A matrix problem

Suppose you are given n linearly independent vectors in n-dimensional Euclidean space. You move the vectors so that each vector becomes longer, but their inner products remain the same. What happens to the volume of the parallelepiped they span?

This month I am in Cambridge, at the Isaac Newton Institute pretending to be a statistician. (The picture shows one of the striking John Robinson artworks outside the Institute.) Dennis Lin, from Penn State, asked me a very interesting question, which so far I can’t solve.

Isaac Newton Institute

In a post on team games, I discussed conference matrices. Let me repeat the facts here. A conference matrix is a square matrix C with entries 0 on the diagonal and ±1 elsewhere, which satisfies CCT = (n−1)I. Conference matrices only exist for even order n; they are equivalent to symmetric (resp. skew-symmetric) matrices if n is congruent to 2 (resp. 0) mod 4.

If C is a skew-symmetric conference matrix, and H = C+I, then H is a Hadamard matrix, that is, it has all entries ±1 and satisfies HHT = nI. Such a matrix is called a skew-Hadamard matrix (it is skew-symmetric apart from the +1s on the diagonal). Conversely, given a skew-Hadamard matrix H, the matrix C = HI is a skew-symmetric conference matrix.

Let us widen the enquiry to deal with the case where no conference or Hadamard matrix exists. The letters C and H suggest a fanciful terminology which I will use. We define a hot matrix to be a square matrix with entries ±1, with +1 on the diagonal and off-diagonal entries skew-symmetic; a cold matrix is a skew-symmetric matrix with 0 on the diagonal and all off-diagonal elements ±1. There is an obvious bijection between cold and hot matrices, given by H = C+I.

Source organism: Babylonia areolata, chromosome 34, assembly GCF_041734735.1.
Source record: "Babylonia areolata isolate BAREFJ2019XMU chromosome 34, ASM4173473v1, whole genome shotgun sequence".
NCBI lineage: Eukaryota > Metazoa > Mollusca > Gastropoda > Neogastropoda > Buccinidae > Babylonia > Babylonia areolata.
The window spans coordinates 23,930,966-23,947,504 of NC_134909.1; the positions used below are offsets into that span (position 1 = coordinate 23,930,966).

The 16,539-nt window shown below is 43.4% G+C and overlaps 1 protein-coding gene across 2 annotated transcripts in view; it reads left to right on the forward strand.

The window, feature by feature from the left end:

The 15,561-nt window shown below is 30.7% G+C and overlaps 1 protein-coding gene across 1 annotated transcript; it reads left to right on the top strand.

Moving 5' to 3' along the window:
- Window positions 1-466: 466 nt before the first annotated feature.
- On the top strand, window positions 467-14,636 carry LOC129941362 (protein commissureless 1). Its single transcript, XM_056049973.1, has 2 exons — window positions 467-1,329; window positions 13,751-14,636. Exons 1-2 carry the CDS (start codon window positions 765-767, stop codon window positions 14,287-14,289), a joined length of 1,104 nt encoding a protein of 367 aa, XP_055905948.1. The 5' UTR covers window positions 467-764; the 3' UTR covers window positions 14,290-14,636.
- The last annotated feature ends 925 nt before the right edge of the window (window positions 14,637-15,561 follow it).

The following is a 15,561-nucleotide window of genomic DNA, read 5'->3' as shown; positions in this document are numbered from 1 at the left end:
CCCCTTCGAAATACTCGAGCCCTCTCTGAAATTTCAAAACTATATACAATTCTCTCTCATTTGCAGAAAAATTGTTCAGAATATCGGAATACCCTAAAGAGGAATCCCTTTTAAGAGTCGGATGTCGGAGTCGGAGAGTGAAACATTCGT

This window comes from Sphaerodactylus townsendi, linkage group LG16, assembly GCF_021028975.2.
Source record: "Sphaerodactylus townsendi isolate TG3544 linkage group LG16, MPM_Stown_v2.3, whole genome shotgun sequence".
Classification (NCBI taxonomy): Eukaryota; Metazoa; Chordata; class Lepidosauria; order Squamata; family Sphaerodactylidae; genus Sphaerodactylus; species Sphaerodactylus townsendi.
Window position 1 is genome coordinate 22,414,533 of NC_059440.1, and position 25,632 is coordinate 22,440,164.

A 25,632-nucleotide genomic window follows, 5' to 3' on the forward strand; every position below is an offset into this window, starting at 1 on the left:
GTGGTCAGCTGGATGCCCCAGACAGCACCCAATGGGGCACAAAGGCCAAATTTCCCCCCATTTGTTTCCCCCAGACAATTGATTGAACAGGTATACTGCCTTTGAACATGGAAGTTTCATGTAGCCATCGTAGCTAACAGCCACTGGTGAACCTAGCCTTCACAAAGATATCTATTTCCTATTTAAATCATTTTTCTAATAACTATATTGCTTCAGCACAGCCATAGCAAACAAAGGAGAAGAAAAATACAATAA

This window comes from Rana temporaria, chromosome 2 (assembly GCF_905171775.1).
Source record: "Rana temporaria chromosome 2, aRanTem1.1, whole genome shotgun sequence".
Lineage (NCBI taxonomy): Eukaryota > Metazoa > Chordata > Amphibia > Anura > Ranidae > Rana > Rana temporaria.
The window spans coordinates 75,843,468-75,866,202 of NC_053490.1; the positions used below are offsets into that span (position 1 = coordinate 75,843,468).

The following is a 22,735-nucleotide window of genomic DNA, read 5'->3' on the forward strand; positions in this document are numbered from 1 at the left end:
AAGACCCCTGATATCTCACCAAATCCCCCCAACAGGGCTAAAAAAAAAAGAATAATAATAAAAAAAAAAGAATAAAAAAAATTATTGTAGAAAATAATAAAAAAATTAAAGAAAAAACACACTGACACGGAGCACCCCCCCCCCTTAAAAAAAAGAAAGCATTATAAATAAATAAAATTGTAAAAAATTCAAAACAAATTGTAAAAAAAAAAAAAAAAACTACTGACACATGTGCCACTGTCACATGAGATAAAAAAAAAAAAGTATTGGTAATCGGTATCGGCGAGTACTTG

Now a theorem of Hadamard implies that a hot matrix has determinant at most nn/2, with equality if and only if it is a skew-Hadamard matrix. For consider the rows of such a matrix as vectors in n-dimensional space. Each vector has length n1/2, so the volume of the parallelepiped they span is at most nn/2, with equality if and only if the rows are pairwise orthogonal. Similarly, a cold matrix has determinant at most (n−1)n/2, with equality if and only if it is a skew conference matrix.

Thus, if a skew-Hadamard matrix exists (as is conjectured to be the case for all multiples of 4), then it has maximum the determinant among all hot matrices, and the corresponding skew conference matrix has maximum determinant among all cold matrices.

What happens if n is not a multiple of 4? This was Lin’s question.

If n is odd, then the determinant of a cold matrix is zero. (More generally, any skew-symmetric matrix of odd order has determinant zero.) So there is nothing to say in this case.

Dennis Lin asked whether it is true that, for n congruent to 2 (mod 4), if H is a hot matrix with maximum determinant, then HI is a cold matrix with maximum determinant. Perhaps it goes the other way as well.

Computation shows that the assertion is correct for n = 6: the largest possible determinants for hot and cold matrices are 160 and 81 respectively, and the matrices representing the maxima correspond under the natural bijection. There are too many matrices for n = 10 for an exhaustive search; and in lieu of doing anything clever, I simply looked at a few million random matrices, and found that the matrices with maximum determinant which showed up did indeed correspond. (The best I found were 64000 for hot and 33489 for cold.)

The connection with my introductory remarks simply comes from the observation that, if hot and cold matrices correspond under our bijection (that is, H = C+I), then the rows of H, regarded as vectors, are longer than those of C (length n1/2 as opposed to (n−1)1/2), but the inner products of corresponding pairs of distinct rows in the two matrices are the same. However, I haven’t been able to use this observation to get anywhere.

Let me end on a cautionary note. The correspondence between hot and cold matrices does not induce a monotone map on their determinants. In other words, the orderings might agree at the top end, but definitely differ lower down.